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Columbia Energy Exchange

Washington’s Carbon Pricing Bill: A Model for Other States?

For years, Washington State has been a battleground over carbon pricing, with advocates of the idea suffering one defeat after another. But that’s no longer the case now that the state legislature has passed a cap-and-trade bill that some supporters say will set the gold standard for addressing climate change in the United States.

In this edition of Columbia Energy Exchange, host Bill Loveless is joined by Mike Stevens, the Washington State director of The Nature Conservancy, a global environmental organization and one of the key players in the passage of the new Climate Commitment Act.

The bill is designed to reduce Washington State’s carbon emissions to net zero by 2050 through increasingly stringent restrictions on the state’s 100 biggest sources of emissions. They include refiners, gas utilities and Boeing, the world’s largest aerospace company.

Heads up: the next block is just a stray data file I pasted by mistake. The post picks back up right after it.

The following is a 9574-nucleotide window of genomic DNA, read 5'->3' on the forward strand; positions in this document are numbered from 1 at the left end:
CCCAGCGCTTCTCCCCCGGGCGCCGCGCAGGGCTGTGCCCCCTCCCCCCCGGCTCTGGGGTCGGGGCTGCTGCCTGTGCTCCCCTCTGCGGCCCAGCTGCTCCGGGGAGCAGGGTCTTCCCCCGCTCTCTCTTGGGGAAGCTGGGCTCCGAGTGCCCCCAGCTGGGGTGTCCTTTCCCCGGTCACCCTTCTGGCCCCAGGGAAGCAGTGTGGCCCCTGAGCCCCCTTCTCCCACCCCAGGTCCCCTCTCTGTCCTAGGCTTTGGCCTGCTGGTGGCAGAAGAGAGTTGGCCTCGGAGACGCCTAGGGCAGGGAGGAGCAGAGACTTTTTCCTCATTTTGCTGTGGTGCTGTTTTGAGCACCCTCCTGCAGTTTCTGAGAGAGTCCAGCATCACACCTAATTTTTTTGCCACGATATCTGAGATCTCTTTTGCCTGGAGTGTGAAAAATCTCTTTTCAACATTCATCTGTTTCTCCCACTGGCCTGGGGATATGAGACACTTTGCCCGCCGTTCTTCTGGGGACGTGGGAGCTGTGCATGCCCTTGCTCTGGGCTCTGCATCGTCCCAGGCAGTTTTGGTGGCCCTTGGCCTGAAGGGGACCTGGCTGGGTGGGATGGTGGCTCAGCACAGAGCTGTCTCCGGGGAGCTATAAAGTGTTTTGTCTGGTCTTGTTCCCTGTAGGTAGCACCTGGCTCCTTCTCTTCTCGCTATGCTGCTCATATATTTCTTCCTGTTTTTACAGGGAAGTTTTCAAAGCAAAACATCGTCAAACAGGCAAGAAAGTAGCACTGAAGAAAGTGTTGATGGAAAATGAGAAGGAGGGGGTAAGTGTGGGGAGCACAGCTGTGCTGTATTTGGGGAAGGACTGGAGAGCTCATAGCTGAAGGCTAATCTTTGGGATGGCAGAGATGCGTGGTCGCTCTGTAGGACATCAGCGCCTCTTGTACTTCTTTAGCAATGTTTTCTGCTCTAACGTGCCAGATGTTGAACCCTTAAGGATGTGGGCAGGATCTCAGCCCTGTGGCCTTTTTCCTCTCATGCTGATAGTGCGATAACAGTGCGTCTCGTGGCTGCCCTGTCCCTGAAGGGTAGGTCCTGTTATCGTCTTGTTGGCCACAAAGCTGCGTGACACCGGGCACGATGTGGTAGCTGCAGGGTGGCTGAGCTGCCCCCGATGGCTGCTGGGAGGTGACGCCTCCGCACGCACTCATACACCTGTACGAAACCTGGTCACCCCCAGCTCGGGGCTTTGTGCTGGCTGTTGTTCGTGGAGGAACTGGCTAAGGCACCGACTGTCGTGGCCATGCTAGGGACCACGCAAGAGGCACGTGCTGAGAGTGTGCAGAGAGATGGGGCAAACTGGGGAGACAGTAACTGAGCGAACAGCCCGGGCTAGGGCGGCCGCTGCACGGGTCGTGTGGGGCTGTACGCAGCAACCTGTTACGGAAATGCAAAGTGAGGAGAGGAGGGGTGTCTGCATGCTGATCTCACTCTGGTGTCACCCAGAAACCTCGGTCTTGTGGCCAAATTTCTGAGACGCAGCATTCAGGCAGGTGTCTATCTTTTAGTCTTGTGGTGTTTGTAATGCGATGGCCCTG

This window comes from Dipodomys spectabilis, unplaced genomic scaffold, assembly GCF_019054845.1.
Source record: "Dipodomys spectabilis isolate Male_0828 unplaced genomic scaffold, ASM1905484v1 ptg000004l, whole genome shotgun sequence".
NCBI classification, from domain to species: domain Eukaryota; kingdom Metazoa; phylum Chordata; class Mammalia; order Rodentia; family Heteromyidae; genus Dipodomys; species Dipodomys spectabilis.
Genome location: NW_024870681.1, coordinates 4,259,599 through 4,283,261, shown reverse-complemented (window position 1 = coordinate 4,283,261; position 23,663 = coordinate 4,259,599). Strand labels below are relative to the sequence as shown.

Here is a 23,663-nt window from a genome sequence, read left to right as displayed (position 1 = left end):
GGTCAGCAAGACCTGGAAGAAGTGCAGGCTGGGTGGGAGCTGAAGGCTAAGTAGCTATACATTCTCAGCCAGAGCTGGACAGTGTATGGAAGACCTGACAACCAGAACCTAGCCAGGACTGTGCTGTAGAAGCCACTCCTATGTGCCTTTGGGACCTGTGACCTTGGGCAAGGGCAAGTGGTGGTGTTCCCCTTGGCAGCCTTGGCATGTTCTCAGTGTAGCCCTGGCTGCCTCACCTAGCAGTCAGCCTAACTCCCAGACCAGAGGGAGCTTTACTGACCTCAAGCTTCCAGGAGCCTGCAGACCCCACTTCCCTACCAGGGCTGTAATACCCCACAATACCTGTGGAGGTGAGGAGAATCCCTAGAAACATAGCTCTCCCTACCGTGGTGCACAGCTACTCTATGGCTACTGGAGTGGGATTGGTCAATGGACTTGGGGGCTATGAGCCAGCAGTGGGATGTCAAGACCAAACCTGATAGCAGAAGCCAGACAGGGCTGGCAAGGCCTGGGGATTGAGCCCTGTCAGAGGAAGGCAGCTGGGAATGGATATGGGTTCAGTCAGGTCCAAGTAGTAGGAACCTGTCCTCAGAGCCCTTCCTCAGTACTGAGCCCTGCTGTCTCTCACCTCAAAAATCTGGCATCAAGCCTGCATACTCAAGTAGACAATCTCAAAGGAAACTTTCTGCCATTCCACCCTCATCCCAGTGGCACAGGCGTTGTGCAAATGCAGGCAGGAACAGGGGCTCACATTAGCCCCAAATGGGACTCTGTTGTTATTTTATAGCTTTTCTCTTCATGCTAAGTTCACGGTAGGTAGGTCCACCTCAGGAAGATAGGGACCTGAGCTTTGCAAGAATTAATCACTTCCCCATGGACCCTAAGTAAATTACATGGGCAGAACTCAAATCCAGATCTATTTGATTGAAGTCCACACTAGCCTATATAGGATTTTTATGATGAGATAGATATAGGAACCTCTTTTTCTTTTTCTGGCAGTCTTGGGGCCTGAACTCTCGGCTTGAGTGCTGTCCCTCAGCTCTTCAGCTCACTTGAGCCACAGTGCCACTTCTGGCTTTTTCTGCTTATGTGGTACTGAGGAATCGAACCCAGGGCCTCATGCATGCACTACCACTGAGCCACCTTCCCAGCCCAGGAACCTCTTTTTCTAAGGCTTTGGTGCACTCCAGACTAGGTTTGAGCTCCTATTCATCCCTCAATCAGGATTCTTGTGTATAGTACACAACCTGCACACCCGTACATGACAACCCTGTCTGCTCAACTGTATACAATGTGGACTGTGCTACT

If Governor Jay Inslee signs the bill as expected, Washington will become the second state after California with a comprehensive cap-and-trade system.

Once it takes effect in 2023, the Washington measure is forecast to raise $460 million in its first full year and at least $580 million annually by 2040, according to a report in the Seattle Times. That’s money that would be spent on a broad range of activities that include restoration of marine and fresh waters, forest health, renewable energy and public transportation. Some would be set aside to assist workers and low-income residents move to a clean-energy economy.

It’s those plans that prompt supporters of the measure to call it “cap and invest” rather than cap and trade.

Mike has headed the Washington State chapter of the organization since 2012. He brings more than 20 years of experience in conservation, sustainable agriculture and field science to his role as state director. Previously, he was a western sheep rancher and land manager.

Mike and Bill talked about the elements of this new law and how they would work, as well as the political dynamics that enabled success for its supporters after so many setbacks. They also delve into some of the features of this bill that distinguish it from other carbon proposals. Among them is a focus on environmental justice.

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